Felt knowing, tacit knowledge and creative practice: insights from architects and private developers in urban settings
thesisposted on 29.03.2022, 03:29 by Kate C. McCauley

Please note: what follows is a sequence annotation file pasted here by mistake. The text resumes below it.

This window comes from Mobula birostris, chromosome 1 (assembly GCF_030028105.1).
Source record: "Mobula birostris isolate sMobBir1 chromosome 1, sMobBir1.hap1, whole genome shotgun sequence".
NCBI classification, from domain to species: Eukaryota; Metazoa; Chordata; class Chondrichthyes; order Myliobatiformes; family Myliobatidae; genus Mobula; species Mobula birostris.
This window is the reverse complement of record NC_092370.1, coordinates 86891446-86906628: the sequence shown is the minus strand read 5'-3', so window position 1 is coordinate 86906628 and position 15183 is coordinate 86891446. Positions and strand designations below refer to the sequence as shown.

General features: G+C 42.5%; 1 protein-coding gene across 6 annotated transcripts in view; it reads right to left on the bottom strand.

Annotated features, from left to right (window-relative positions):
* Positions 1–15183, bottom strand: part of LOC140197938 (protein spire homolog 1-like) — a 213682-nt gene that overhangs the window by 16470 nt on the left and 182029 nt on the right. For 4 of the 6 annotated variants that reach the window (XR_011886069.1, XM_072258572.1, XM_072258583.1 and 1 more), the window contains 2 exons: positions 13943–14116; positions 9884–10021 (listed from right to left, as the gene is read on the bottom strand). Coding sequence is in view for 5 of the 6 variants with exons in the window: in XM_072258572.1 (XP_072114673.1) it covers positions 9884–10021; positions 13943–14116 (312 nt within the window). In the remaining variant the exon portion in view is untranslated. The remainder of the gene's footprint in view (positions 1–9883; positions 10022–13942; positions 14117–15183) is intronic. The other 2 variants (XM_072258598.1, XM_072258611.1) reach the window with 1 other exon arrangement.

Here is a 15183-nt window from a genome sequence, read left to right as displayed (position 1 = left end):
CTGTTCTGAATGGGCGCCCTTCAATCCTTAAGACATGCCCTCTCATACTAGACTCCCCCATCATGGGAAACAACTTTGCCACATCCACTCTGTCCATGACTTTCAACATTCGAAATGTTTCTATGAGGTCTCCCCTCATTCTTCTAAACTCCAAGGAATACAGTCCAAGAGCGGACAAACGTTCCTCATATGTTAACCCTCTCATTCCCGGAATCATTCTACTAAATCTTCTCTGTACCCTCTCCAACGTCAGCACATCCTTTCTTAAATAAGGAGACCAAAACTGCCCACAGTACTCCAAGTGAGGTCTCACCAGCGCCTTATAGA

This thesis looks closely at architectural design and private developer practice in relation to public sector urban planning practice. In particular, it focuses on experiential aspects of how practitioners from each of these distinct practice traditions, who work in similar contexts but under different conditions, do what they do. Analysis is undertaken at a particularly fine resolution, exploring the phenomenology of their practices using constructivist grounded theory (Charmaz 2006). This allows the thesis to build a grounded theory in the form of a partial model of practices used by the participants, as they transition back and forth between feeling, thinking and doing in their professional practices. The research delivers three main findings : (i) fine resolution practices described in different settings by Gendlin (1996), Petitmengin‐Peugeot (1999) and Walkerden (2005) are echoed in skilful architectural and property developer practice; (ii) elements of a family of gestures involving problem‐solving, designing and negotiating can usefully be delineated in the practices of private developers and architects; and (iii) there are resonances between the practices of private sector architects and developers, and public sector urban planners (including designers) which open up new possibilities for knowledge sharing and provoking creativity amongst practice traditions affecting urban futures. These findings are significant because they complement and contribute to recent work in communicative planning. Forester (1989) identified conversational practices that support an understanding of urban planning as communicative (building on the work of Habermas 1984), and identified the importance of conversation – dialogue, debate and deliberation – as a platform for ‘making sense together’. This research identifies more interiorly‐oriented practices that support creative responses to challenges of urban planning and private development and in integrative ways. The thesis concludes that better understanding how practice operates complements Forester’s emphasis on the social aspects of making sense, and also advances the emphasis on democratic process and social justice in communicative planning. Finally, the thesis considers how these findings open new opportunities for developing a teachable model of the microprocesses of practices identified in the mappings of modes of practice presented.